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THE property market in Johor, which has the highest number of unsold stock, is not expected to improve anytime soon as demand — even for subsale houses — for 2019 declined due to the ever-increasing supply.

According to iProperty.com.my’s 2019 portal demand analytics, demand for houses in the state dipped 12.2% year-on-year (YoY).

Demand for terrace houses decreased 12.7% YoY, condominiums fell 10.9%, while serviced residences went down 10%. However, the median price of residential properties in the state increased 3.8% YoY to an average of RM350,000.

Terrace houses and serviced residences recorded a growth in median price of 5.37% and 0.06% YoY respectively, while the median price for condominiums reduced by 3.27%.

The average price of a terrace house in the southern state was RM350,000, condominium was RM360,000, while serviced residence was RM350,000.

As such, REA Group Asia customer data solutions GM Premendran Pathmanathan said Johor is currently a buyers’ market.

“The demand in Johor subsale market decreased in 2019 as the number of listings continued to grow, exceeding the unique visitors on our website.

“The listings which kept coming in — due to the vacant positions entering the market last year — outgrew the number of unique visitors,” he told the media at iProperty.com.my’s exclusive industry analysis presentation in Kuala Lumpur (KL) last week.

Premendran said there are still buyers in Johor — as shown by the capital growth recorded by residential properties — but not enough for the huge supply in the state.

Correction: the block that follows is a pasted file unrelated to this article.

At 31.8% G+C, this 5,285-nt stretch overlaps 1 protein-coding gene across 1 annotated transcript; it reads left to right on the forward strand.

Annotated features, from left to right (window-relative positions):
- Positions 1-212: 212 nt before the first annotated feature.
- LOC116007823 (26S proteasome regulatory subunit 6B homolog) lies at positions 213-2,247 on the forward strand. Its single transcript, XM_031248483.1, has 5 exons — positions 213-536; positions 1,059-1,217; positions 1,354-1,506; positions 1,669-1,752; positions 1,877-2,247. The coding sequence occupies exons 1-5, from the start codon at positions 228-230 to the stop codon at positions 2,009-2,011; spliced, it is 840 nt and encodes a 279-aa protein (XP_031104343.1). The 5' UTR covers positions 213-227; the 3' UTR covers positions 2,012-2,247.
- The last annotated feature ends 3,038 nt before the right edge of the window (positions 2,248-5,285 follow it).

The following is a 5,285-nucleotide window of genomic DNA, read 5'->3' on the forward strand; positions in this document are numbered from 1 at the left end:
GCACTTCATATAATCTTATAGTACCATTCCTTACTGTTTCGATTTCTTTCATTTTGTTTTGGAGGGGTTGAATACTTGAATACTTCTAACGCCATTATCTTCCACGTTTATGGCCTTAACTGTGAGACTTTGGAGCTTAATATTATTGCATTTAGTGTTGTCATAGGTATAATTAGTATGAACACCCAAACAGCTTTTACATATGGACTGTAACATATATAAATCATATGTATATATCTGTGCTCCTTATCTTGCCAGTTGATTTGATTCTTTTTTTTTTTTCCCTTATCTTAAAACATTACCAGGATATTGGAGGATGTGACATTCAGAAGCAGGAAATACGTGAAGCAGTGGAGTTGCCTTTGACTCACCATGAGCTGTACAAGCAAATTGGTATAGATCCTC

On the other hand, the demand for KL residential properties increased 19.8% YoY in 2019, while the median price declined 1.61% with an average of RM516,000.

Demand for terrace houses in KL jumped 18.5% YoY, condominiums climbed 17.2% and serviced residences improved 16.2%.

Terrace houses in KL were the only segment posting capital growth of 1.58% with an average price of RM770,000 in the year, while capital growth for condominiums and serviced residences dropped 2.99% and 3.08% YoY respectively.

Premendran said the increase of demand for subsale properties last year was partly due to the decrease in listings, on the back of Budget 2019’s real property gains tax (RPGT) ruling.

In Budget 2019 announcement, the government raised the RPGT rate — for the disposal of property held for more than five years by Malaysian citizens — to 5% from 0% effective Jan 1, 2019.

“From the moment the new ruling was announced, there was a huge sale in the subsale market right up to December 2018. Everyone was rushing to sell their properties before the rule was imposed.

“By Jan 1, 2019, those who were not able to sell their homes decided to hold their listings and started to pull out,” Premendran said.

In Budget 2020 announcement, the government revised the base year for RPGT to Jan 1, 2013, for assets acquired before the date, from Jan 1, 2000, previously.

The change translates to lower tax payment for homeowners who want to dispose of their properties.

“Those, who are holding their listings now, can sell their homes with lower tax. Based on that, we are looking forward to listing coming back this year,” Premendran said.

News Source: The Malaysian Reserve, 20th January 2020.

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